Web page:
I was quiet and alone. My stomach churned from nerves and from morning sickness. I was eighteen, unmarried, and had just found out I was pregnant. I was in my first week at Dallas Baptist University--I only ended up staying two weeks--and I had no idea what I was going to do with myself.
I do not remember anything else about that Chapel service except the verse that was read. It was Jeremiah 29:11--
So God pretty much spoke directly to me that morning, and I struggled really hard not to ugly-cry right there in front of everybody.
And I've been trying to figure out what God's plan is for me ever since.
Growing up I figured I had a pretty special future. For a while I thought it was music, then I thought maybe it was writing. I think I've secretly thought, ever since I was a child, that having a great future meant some sort of fame. And at this point in my life, I'm pretty sure I won't ever be famous. It's a bit of a blow to the ego, but I'm reconciling myself to it.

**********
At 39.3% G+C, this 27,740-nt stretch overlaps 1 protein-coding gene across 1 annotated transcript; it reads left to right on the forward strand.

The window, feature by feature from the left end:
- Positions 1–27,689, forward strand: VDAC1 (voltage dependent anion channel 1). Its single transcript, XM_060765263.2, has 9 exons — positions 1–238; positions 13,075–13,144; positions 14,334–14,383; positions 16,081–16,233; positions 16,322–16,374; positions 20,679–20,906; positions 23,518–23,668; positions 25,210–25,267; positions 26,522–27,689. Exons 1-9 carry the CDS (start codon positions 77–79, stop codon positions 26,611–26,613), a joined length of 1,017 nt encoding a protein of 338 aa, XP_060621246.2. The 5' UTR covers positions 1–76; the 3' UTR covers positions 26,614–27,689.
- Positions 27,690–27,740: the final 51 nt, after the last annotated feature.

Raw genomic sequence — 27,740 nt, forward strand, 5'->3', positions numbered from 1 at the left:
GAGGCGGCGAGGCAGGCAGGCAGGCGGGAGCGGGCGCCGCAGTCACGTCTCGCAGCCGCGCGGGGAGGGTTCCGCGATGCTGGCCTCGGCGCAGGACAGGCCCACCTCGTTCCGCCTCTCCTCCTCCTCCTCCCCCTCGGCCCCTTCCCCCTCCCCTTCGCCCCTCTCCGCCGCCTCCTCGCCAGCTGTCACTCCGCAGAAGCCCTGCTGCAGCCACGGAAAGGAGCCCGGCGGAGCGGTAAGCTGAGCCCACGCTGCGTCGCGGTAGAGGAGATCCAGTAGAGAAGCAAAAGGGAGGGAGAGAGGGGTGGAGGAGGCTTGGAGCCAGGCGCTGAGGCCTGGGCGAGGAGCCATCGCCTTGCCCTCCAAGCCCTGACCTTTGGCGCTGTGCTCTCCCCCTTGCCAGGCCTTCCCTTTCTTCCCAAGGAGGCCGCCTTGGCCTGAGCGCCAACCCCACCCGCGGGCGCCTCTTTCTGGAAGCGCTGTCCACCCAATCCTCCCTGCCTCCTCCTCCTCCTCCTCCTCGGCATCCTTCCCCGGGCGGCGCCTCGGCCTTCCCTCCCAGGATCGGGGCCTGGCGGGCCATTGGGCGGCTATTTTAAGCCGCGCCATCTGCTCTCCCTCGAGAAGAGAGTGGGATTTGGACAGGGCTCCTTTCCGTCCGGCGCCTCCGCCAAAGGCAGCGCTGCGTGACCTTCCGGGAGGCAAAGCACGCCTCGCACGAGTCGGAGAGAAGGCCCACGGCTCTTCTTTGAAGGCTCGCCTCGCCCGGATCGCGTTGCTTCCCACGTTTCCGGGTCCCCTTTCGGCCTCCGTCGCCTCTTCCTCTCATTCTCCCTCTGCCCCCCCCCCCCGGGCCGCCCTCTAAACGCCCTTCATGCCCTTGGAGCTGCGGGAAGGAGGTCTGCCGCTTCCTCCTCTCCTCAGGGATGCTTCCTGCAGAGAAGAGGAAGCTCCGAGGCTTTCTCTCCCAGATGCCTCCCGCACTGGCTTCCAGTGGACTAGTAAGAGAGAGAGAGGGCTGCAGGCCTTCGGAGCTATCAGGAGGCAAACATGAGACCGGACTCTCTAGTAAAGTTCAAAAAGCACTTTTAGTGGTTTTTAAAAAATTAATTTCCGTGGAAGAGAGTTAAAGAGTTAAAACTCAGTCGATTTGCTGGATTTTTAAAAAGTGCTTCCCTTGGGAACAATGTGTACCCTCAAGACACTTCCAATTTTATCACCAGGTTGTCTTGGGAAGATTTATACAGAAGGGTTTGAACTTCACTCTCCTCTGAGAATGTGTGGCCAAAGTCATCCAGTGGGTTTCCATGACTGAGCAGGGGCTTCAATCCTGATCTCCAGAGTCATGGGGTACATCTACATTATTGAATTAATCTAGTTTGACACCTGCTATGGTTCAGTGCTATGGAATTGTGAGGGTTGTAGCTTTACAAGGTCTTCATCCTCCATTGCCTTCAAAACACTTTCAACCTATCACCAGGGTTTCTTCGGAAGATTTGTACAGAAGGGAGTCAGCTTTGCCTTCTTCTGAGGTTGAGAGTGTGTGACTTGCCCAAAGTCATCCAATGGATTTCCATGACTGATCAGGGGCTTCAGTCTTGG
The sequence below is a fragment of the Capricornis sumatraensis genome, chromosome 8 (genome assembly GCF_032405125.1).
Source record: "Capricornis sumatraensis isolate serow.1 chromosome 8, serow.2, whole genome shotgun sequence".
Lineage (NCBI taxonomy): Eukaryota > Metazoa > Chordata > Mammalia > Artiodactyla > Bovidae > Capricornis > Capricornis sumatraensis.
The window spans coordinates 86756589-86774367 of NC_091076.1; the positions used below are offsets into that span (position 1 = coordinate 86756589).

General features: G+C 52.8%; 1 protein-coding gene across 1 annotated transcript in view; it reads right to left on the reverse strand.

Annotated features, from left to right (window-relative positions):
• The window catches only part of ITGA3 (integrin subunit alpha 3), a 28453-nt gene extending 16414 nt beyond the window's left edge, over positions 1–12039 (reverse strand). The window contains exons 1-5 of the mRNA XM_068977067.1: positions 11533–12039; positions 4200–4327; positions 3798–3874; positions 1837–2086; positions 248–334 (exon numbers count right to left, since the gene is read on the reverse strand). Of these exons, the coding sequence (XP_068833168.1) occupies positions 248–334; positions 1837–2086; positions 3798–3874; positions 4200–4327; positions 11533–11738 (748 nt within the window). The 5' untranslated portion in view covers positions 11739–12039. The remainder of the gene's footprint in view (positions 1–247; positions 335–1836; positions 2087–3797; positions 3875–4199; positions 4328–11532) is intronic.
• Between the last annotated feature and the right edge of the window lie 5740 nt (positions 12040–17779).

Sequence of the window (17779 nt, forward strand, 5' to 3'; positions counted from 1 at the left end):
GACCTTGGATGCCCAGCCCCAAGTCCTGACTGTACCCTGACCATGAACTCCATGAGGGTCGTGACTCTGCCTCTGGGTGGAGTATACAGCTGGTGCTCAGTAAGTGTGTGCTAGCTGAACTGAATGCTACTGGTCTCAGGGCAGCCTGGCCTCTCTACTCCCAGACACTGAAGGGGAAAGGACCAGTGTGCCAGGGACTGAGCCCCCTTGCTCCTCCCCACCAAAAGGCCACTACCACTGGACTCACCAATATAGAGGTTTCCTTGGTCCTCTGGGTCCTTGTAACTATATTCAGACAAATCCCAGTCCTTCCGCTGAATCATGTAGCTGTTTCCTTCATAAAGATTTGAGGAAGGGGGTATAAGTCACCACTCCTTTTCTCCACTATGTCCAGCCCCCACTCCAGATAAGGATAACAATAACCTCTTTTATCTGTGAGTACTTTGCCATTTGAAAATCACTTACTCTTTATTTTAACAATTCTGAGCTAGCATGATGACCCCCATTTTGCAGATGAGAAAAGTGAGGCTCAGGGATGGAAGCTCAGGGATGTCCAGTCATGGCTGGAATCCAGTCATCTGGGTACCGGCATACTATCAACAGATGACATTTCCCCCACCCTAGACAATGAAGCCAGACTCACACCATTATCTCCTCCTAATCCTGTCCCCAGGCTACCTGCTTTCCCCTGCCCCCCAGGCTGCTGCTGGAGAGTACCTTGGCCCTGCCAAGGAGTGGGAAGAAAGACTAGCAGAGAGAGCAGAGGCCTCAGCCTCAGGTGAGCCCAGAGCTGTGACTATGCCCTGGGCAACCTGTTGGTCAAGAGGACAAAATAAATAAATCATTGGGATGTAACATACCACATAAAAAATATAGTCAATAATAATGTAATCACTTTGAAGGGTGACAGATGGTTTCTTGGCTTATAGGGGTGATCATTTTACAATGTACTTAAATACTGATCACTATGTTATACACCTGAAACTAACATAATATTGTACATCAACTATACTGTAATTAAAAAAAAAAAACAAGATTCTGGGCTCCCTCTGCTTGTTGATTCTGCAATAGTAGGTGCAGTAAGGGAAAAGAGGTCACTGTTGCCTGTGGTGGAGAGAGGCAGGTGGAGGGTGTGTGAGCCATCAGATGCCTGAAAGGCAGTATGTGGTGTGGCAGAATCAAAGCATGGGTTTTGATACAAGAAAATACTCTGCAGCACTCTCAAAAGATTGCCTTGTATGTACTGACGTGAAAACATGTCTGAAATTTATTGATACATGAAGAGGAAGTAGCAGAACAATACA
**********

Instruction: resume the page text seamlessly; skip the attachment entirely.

I have a good job, and a start-up business, and a family, and friends. But I still don't know what the Grand Plan is for my life.
I'm increasingly okay with that. I am growing more comfortable with not having a clue what I'm becoming, with, instead, becoming comfortable with who I am right now, even if it's not what I would think of as great or grand. I am learning to stop expecting some sort of Arrival.
And as I was looking at my wall collages at work today--collages which include that verse, "I know the plans I have for you"--I noticed something I've never noticed before.
God doesn't say, "I have plans for you." He says, "I KNOW the plans I have for you." My inference is, "Even if you don't know what's going on, I know what's going on."
And today, more than 15 years later, there's no ugly cry looming under the surface. Just a smile as this mysterious God makes a bit more of himself known, and a deep breath as I give up a little more of my right to know.